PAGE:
This significant milestone proved the aircraft’s rotary wing aircrew’s training capabilities and reliability, according to the Navy report. The first EC-135 helicopters joined 723 Squadron in 2016 and have since completed more than 6,700 flights while training the newly formed instructor workforce and delivering an initial rotary qualification to 34 pilots, 11 Aviation Warfare Officers and 33 Aircrew for the Navy and Army.
Commanding Officer 723 Squadron, Commander Bruce Willington was proud to see his aircrews and the fleet of 15 EC-135 helicopters reach the milestone in only three years. “I would like to congratulate my skilled and committed aircrew, maintenance teams and support personnel who have all contributed to this milestone,” Commander Willington said. “The training opportunities we provide to our next generation of aircrew in the EC-135 is world class and is creating professional and resilient aircrew with the decision-making and teamwork skill to be effective in future land and maritime operations,” he said.
The EC-135 offers the performance and safety of a twin-engine helicopter that replaced both the Navy Squirrel and Army Kiowa single-engine helicopter types. While two of the helicopters were supporting the New South Wales bushfire operations out of RAAF Base Williamtown (near Newcastle), the rest of the Squadron celebrated the 10,000-flying-hour milestone.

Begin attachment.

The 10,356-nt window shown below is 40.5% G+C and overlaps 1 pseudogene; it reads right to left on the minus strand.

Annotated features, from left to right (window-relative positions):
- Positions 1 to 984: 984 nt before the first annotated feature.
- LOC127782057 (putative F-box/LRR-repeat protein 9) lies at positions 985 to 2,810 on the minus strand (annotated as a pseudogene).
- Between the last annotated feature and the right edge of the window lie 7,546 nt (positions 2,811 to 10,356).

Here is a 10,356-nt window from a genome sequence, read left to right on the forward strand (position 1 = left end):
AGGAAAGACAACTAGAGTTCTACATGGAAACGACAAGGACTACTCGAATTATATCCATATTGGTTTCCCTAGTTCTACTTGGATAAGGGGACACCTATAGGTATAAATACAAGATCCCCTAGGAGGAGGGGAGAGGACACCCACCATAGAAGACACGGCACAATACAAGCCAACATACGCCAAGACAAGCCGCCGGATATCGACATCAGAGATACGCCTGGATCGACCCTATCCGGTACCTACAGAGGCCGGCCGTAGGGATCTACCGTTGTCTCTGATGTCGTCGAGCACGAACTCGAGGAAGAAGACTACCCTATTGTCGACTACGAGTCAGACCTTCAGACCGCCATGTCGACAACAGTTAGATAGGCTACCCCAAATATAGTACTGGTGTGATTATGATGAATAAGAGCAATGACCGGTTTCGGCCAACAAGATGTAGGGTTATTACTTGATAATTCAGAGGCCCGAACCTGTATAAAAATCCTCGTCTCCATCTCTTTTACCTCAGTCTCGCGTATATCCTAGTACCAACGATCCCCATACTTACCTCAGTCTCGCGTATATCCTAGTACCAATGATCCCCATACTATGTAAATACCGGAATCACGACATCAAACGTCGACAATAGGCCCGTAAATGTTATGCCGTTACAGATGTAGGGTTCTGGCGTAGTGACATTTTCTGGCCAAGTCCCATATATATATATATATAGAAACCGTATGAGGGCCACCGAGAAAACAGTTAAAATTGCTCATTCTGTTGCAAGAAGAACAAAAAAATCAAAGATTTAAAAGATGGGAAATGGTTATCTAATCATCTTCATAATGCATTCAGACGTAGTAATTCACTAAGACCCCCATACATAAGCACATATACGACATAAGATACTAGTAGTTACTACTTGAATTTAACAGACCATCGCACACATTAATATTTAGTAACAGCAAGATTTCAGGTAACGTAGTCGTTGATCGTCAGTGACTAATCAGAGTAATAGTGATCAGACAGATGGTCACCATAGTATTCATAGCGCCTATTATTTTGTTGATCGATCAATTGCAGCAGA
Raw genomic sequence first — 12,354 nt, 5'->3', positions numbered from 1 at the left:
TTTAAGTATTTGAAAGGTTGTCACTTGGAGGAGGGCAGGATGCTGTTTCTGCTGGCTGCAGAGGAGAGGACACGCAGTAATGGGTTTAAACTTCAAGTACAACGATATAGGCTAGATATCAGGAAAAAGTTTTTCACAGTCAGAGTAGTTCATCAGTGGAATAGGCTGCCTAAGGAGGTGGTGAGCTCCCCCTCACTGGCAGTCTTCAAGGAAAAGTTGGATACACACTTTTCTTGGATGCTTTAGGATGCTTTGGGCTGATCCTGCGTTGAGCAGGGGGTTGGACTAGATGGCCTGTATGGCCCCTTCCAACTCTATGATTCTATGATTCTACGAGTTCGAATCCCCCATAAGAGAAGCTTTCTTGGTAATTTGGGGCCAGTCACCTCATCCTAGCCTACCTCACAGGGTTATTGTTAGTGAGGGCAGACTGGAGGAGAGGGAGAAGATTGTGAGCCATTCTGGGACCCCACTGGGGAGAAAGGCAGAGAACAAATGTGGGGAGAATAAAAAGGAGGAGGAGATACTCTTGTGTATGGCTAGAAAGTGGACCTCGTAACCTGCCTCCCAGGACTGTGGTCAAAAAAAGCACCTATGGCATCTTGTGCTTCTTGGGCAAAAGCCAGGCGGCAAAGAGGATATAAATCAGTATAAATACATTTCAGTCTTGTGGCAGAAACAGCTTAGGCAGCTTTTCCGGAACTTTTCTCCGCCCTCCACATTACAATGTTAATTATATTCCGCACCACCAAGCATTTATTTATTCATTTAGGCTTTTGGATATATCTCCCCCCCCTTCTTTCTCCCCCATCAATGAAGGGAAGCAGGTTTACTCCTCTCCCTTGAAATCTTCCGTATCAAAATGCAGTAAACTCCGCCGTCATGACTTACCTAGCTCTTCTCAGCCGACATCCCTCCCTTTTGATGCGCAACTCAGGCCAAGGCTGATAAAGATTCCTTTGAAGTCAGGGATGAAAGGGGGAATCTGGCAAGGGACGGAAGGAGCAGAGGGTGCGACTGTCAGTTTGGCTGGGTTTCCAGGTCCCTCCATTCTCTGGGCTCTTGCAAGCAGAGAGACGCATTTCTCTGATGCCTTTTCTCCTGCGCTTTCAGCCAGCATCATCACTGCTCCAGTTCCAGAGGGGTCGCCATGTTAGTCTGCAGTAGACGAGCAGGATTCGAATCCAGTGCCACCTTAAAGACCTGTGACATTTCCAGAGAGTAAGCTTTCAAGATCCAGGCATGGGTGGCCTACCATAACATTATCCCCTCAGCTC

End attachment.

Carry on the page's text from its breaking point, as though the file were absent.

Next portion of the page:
“While it would have been nice to have had everyone here to celebrate the milestone, we are an operational squadron and honoured to support our fellow Australians in their time of greatest need,” Commander Willington said. “I am extremely proud to see representatives of our Squadron making a contribution to this national operation and the opportunity for our recent graduates to demonstrate their skills while supporting the community,” he said.